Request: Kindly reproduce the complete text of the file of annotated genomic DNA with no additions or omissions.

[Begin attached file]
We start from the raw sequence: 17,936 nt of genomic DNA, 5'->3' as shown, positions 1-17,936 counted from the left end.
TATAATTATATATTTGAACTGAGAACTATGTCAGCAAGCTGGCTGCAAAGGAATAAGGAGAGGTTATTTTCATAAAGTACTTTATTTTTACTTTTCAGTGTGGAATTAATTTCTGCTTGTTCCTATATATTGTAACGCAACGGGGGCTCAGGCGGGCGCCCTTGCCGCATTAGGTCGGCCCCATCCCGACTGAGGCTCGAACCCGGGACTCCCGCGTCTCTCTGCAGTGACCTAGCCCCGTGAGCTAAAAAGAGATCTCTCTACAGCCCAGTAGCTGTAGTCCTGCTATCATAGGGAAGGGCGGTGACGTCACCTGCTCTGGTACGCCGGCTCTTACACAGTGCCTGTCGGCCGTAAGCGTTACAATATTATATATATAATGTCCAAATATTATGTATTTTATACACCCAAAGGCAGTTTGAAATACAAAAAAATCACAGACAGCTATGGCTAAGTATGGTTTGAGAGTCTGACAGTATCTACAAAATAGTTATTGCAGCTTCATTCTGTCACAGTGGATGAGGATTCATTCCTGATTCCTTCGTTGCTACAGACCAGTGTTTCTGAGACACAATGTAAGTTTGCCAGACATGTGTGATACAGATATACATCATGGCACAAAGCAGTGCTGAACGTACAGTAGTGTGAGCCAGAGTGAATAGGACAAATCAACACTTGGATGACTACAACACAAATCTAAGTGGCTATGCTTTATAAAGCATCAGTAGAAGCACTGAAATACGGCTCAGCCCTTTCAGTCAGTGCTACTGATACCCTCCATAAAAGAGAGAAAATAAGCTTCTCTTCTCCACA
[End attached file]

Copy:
We start from the raw sequence: 17,936 nt of genomic DNA, 5'->3' as shown, positions 1-17,936 counted from the left end.
TATAATTATATATTTGAACTGAGAACTATGTCAGCAAGCTGGCTGCAAAGGAATAAGGAGAGGTTATTTTCATAAAGTACTTTATTTTTACTTTTCAGTGTGGAATTAATTTCTGCTTGTTCCTATATATTGTAACGCAACGGGGGCTCAGGCGGGCGCCCTTGCCGCATTAGGTCGGCCCCATCCCGACTGAGGCTCGAACCCGGGACTCCCGCGTCTCTCTGCAGTGACCTAGCCCCGTGAGCTAAAAAGAGATCTCTCTACAGCCCAGTAGCTGTAGTCCTGCTATCATAGGGAAGGGCGGTGACGTCACCTGCTCTGGTACGCCGGCTCTTACACAGTGCCTGTCGGCCGTAAGCGTTACAATATTATATATATAATGTCCAAATATTATGTATTTTATACACCCAAAGGCAGTTTGAAATACAAAAAAATCACAGACAGCTATGGCTAAGTATGGTTTGAGAGTCTGACAGTATCTACAAAATAGTTATTGCAGCTTCATTCTGTCACAGTGGATGAGGATTCATTCCTGATTCCTTCGTTGCTACAGACCAGTGTTTCTGAGACACAATGTAAGTTTGCCAGACATGTGTGATACAGATATACATCATGGCACAAAGCAGTGCTGAACGTACAGTAGTGTGAGCCAGAGTGAATAGGACAAATCAACACTTGGATGACTACAACACAAATCTAAGTGGCTATGCTTTATAAAGCATCAGTAGAAGCACTGAAATACGGCTCAGCCCTTTCAGTCAGTGCTACTGATACCCTCCATAAAAGAGAGAAAATAAGCTTCTCTTCTCCACA